Charalambos Filippidis

He was born in the village of Arodes, Paphos district, in 1939.

He died from torture by English interrogators, in an interrogation center in Pafos, on October 11, 1958.

His mother died while bringing him into the world and shortly after she was followed to the grave by her husband and father. The upbringing of her two children was undertaken by her mother Evanthia Averkiou. Charalambos finished the primary school of Arodes, attended the Hellenic High School of Paphos until the fourth grade and continued his studies for six months at the Technical School of Leros. Later he opened his own shop in Paphos and worked as a plumber.

With the beginning of the struggle , he joined EOKA and belonged to the executive of the city of Paphos. He took part in many actions of the executioner in Paphos, but also in his village where he developed an action by throwing locally made bombs against English soldiers. After each dangerous mission, he would flee to the guerrilla town of Pafos and stay for a while with the rebels in their mountain hideouts.

Charalambos Filippidis, at the behest of EOKA, attempted, together with his fellow competitor Georgios Yagou-Geortzis, to execute an officer of the Crime Investigation Department, who was one of the torturers at the interrogations of the Paphos Auxiliary Corps Center. The officer was wounded in the head but survived.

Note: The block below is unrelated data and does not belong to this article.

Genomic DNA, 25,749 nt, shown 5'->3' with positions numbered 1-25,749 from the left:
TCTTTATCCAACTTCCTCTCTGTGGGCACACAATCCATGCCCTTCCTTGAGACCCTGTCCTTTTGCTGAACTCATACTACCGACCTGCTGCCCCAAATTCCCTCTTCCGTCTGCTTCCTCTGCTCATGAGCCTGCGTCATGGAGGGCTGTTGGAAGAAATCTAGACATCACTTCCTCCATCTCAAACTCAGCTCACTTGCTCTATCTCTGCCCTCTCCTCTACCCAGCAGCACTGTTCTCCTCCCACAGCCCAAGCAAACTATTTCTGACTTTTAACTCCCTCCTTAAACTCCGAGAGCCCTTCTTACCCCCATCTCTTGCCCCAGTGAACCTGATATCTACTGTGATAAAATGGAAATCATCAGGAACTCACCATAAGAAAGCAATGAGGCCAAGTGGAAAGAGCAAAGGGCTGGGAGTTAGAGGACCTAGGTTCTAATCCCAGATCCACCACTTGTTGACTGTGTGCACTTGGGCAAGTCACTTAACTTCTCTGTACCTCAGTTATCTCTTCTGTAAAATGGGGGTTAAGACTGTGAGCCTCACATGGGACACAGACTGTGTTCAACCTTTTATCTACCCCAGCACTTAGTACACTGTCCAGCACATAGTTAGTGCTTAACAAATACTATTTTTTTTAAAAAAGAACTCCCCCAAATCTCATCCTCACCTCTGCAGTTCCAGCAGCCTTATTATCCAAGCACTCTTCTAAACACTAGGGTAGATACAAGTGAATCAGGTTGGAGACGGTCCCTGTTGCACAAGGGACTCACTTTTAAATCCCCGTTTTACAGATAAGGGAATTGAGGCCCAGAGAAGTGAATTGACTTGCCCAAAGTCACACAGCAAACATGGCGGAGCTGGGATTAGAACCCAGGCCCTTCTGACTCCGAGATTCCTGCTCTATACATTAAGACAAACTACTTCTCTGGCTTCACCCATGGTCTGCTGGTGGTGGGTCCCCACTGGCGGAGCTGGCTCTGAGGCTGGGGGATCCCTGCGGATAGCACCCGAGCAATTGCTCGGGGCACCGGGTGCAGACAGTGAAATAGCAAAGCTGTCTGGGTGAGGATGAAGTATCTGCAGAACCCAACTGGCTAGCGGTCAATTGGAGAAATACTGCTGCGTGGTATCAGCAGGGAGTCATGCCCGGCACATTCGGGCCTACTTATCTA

After the attempt, house arrest was imposed.

Filippides had permission to move around, because he worked at the English barracks in Dasaki, Paphos, and could not fail to show up for work. He was arrested and identified in a reconnaissance group by Turkala, who lived in a house near the place where the attempt was made. He was brought to court but acquitted due to doubts about Turkala’s testimony.

“Two or three days after his acquittal,” testifies his fellow competitor Georgios Yagou-Tsiorgzis, “I saw him sitting outside the cafe in Paphos. Two English officers, together with the son of the officer who received our attack, a policeman himself, approached him and arrested him. The next day there was a rumor that he escaped and we never saw him again.”

In the official announcement of the British about his disappearance, the claim was made that Charalambos Filippidis escaped, while being led to a hideout of EOKA fighters and that the authorities were looking for him.

A monument was erected for the hero, next to the local church.

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